Thursday, March 08, 2007

Daddy dearest

When my worn-down husband comes back from the city fray, I think we struggle to adjust - all five of us. Men come home from war and business breakfasts and think their aproned, lipsticked wives should ticker tape their return, break out the brass band vinyl records and shout: "Huzzah!Huzzah! The hero has returned. Huzzah for him!" Last time my husband came back, my four-year-old pointed out: "The baby is looking at Daddy like he's just some old bloke." This time, at the railway station, as he hoisted her into his arms, she looked as if to say: "I know the face. I just can't place the name."

Today, he took my chair at the dining table and I said: "You're in my chair" and he said: "No, I sit here." "No," I said it slowly so he could understand, "you have not been here. Remember. I sit there. If I sit somewhere else, I can't feed the baby." He moved but hogs the phone for work and I have to wait to make a call, eats herrings in the study, assumes he will drive and I will sit beside him. When I do go out alone, the car keys are not where I left them; the jangling keys fewer and more silent than they were. "Where are the other keys?" I ask. "I took them off. The bunch is too big for my pocket."

While he was gone, I took my long-handled sable brush, my titanium white and painted him out of our daily life. We managed. We got through. We were OK - the kids and I. The picture still looked good. Daddy rang and there would be a silence. I watched my six-year-old with the phone pressed tight to his ear: "I'm standing, looking at the wall and the train engines on the floor". A silence, then: "I'm fine". Another, then: "Yes, good. Bye Daddy. Love you" all in a rush and that was that.

Now though, when I should cheer, I growl at his shadow. I am the irritated prompt as my husband tries to remember his lines back in the centre-stage of our family life. Family is a subtle, complex thing; petalled with strong emotions, hopes and history. I hear my six-year-old rage on the stairs when checked by his papa: "I don't want him here," and sympathise. Yet that same night, I see his father kiss a torn finger to better mend the tender spot and think: "He's home. That's good."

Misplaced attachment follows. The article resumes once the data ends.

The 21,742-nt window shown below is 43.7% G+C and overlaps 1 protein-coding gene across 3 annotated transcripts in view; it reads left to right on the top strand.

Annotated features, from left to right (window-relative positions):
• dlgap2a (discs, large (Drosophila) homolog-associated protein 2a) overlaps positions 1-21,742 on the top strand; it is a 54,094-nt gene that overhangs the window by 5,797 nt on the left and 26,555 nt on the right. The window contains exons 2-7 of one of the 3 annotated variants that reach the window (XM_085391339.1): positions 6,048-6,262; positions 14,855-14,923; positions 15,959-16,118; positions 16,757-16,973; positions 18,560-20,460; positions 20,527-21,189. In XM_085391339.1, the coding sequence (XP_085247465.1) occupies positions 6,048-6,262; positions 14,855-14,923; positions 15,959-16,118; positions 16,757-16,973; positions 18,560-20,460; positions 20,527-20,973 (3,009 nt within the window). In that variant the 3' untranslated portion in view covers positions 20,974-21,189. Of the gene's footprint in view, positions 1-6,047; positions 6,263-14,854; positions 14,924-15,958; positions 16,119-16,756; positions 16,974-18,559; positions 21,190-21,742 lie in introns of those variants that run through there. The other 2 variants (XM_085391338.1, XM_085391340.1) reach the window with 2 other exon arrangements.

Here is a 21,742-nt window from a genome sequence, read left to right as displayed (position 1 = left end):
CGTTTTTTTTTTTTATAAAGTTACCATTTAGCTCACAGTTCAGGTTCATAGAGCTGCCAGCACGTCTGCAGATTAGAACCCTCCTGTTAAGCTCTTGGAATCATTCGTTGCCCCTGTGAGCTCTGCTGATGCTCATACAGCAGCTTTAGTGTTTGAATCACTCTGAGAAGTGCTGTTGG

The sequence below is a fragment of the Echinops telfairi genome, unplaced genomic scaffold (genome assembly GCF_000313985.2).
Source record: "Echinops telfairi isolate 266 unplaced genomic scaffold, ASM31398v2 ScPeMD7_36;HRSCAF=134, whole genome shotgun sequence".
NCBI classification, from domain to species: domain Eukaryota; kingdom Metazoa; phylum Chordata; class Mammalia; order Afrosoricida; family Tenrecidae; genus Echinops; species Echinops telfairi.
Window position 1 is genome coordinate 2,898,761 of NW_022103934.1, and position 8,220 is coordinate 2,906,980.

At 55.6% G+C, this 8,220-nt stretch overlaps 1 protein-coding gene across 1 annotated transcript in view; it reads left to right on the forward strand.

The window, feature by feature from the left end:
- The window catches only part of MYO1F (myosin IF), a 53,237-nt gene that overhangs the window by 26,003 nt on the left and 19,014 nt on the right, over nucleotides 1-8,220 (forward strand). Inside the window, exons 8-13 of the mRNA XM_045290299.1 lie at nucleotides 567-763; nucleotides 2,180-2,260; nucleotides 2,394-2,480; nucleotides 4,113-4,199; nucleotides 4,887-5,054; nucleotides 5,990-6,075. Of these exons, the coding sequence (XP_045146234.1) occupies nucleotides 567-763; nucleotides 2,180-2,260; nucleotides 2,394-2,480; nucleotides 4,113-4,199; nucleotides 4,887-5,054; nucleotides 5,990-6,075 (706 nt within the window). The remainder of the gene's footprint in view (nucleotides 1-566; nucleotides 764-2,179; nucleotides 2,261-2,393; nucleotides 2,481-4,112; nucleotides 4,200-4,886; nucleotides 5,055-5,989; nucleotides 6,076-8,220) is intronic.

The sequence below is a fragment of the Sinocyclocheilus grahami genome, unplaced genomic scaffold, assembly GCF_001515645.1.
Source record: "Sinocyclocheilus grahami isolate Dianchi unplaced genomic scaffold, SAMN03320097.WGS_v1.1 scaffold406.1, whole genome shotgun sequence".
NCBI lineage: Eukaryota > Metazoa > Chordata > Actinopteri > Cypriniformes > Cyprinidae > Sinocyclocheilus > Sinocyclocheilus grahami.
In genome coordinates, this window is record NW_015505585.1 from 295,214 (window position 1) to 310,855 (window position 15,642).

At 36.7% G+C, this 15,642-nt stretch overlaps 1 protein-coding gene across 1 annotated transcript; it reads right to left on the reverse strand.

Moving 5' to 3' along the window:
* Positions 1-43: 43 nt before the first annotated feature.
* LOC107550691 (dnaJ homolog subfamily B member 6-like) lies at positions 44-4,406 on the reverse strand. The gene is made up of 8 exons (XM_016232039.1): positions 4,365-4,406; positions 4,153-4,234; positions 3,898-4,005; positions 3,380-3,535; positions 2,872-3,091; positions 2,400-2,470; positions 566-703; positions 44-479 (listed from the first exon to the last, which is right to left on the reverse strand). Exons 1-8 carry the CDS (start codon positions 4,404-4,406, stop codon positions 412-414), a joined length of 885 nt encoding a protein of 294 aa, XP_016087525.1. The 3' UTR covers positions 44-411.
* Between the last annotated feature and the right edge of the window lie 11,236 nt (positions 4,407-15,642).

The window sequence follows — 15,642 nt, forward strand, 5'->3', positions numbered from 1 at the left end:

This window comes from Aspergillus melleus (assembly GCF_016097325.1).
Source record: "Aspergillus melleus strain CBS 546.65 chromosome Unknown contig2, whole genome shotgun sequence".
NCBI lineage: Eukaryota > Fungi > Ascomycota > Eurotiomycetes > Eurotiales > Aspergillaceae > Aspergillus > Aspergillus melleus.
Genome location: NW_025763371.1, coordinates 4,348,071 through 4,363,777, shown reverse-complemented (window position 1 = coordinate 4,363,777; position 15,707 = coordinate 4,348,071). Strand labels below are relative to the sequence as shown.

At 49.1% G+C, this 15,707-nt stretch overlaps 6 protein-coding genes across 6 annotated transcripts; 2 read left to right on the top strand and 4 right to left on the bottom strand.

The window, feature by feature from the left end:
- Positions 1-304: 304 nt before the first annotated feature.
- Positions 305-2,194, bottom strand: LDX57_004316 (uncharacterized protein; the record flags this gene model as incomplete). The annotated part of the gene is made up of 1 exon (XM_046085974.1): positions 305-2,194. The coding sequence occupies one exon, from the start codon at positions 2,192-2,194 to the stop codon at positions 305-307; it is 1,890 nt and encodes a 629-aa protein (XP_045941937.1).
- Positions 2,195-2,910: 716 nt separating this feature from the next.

31 comments:

Sophie said...

WITN,I would just love to know what is going on inside your husband's head. What are his long term intentions with this move to Northumberland? I know many families that have to deal with prolonged absences: weekly commuters or husbands away serving in the forces. Forces wives are stoical because they know it comes with the job, but even so it is a terrible strain on their marriages. Your husband, for reasons that are still unclear, has foisted this life upon you seemingly just because he can. Does he think you'll function better as a family without him? Is this what you are now finding out? I do hope not.

kinglear said...

It's all to do with habit - without him you get into various habits and when he comes back they are irrupted.My sister in law says the same about her Naval husband, who is away for much longer at a stretch is than yours, I guess

jtschida said...

A family's relational structure works much like a baby's mobile. When a change occurs at even just one point, the whole mobile goes into motion until it finds a new equilibrium. Constant changes keep the mobile in constant motion, making it difficult if not impossible to achieve equilibrium.

As one who traveled much in a previous life, I came to understand that the one causing any change in a family's relational structure also has the responsibility to minimize the effects of that change as much as possible. This keeps the family more stable and secure.